When God Looks Inside of You, What Does He See?

Bible Answers to your Questions | Vol. 29 No. 1 |Nov-Dec 2018

We can look good on the outside, but it’s what’s on the inside that counts.

Recently, a summer rain storm with fierce lightning and severe winds unleashed on our neighborhood. When it had passed, a 40-foot oak lay fallen—strangely, the only one in its grove to succumb. I suspected it had been struck by lightning. But upon closer inspection, what had appeared a solid specimen was rotting at the core. It was a sobering reminder that appearances can be deceiving.

By nature we are like trees. Transformed by the best shoes, hairstyles, clothes, cars, or houses, we can be as deceptive as that oak—solid on the outside and sporting a profusion of glossy, green leaves, yet rotting at the core.

The Bible describes our inner condition like this: “The heart is deceitful above all things, and desperately wicked: who can know it?” Jeremiah 17:9. Our friends and neighbors can be deceived by our outward condition. In fact, the deception of our heart is so deep that we can convince ourselves of being fairly decent people. Yet, the Bible gives an unbiased account: “Ye are they which justify yourselves before men; but God knoweth your hearts.” Luke 16:15.

Always pray before studying the Bible. God has promised divine enlightenment to those who desire spiritual truth. Psalms 119:130


1. What pattern did God use in the creation of man? Genesis 1:26, 27
2. What two components did God employ in the creation of man? Genesis 2:7
3. For what specific purpose did God make man? Isaiah 43:7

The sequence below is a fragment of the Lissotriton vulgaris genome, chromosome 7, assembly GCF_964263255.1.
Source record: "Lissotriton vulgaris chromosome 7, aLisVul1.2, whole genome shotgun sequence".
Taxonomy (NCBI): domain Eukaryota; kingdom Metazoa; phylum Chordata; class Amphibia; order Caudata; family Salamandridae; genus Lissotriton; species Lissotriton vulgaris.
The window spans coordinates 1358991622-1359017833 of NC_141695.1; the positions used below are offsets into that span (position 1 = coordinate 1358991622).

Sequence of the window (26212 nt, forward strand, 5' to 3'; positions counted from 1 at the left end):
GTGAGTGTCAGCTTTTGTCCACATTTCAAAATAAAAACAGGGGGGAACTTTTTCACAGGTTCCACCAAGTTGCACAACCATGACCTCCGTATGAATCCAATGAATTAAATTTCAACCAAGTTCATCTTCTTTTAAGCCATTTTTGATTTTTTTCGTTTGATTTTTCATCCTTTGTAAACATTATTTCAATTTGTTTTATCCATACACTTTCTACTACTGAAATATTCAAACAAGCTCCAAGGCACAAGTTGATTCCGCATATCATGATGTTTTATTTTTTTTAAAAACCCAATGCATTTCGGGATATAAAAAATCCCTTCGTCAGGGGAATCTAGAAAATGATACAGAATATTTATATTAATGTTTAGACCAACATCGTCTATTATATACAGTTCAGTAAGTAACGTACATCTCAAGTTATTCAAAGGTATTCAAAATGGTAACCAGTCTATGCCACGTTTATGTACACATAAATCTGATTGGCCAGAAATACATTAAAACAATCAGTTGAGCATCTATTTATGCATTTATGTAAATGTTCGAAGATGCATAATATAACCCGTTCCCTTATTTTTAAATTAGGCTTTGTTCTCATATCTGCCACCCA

4. After God finished His creation of man, how did He describe him? Genesis 1:31

In the beginning, God formed man from the dust and breathed the breath of life into his nostrils. The body (dust) filled with the breath of God, became a living, new creation. God’s purpose was carried out because all man’s actions, thoughts, and purposes were perfectly in harmony with God’s character and law. In his special place in God’s creation, man was to show the likeness of his Creator; the beauty and order of God’s law were to be revealed in a clearer and still clearer way. Outside and inside, he was to show to all who saw him the character of Divinity.


But then a change came. Through direct disobedience to the law of God, Adam and Eve became transgressors. No longer was God’s character and the law of God perfectly reflected in them. Because of one incident of disobedience, their natures became bent toward evil. Their minds began to fill with evil thoughts, unholy ambitions, and sinful imaginations. Read Genesis 3:1–7 and answer the following questions:

1. Through his experience in Genesis 3, what knowledge did man gain?
2. Did eating the fruit prove to be the blessing that the serpent had promised?

After Adam and Eve sinned, God came for His usual visit to the garden. Normally, they eagerly met with Him, ready to learn lessons about His nature and His law. But they had changed. They were afraid. Their natural love and acceptance of God’s law, which reflected the character of God, was replaced by a spirit of suspicion and condemnation. No longer could God say, “Behold, they are very good.”

3. Who else has been affected by Adam and Eve’s sin? 1 Corinthians 15:22; Romans 5:12
4. Because of Adam’s transgression, what judgment was passed upon every human being that would ever be born on earth?  Romans 5:18

When Adam and Eve chose to place their desires in opposition to God’s, their choice affected not only everything around them, but also the succeeding generations who would inherit their fallen natures. And so it is that we are born with a certain antagonism towards spiritual things, and an inheritance of death.

5. Can man in his natural state appreciate spiritual things? 1 Corinthians 2:14; Romans 8:5–8
6. How does God view the wisdom of man? 1 Corinthians 1:25; 3:10, 19
7. How does God compare His thoughts with man’s thoughts? Isaiah 55:8, 9

How shallow, how frivolous, is the mind in man in comparison to the mind of God. Even the most intelligent, the most devout, the most ardent of this world, could never reach the height of God’s thoughts. Certainly the Bible is true when it says, “It is better to trust in the Lord than to put confidence in man.” Psalm 118:8

8. Aren’t some people born naturally good? Romans 3:10–12; John 3:3–7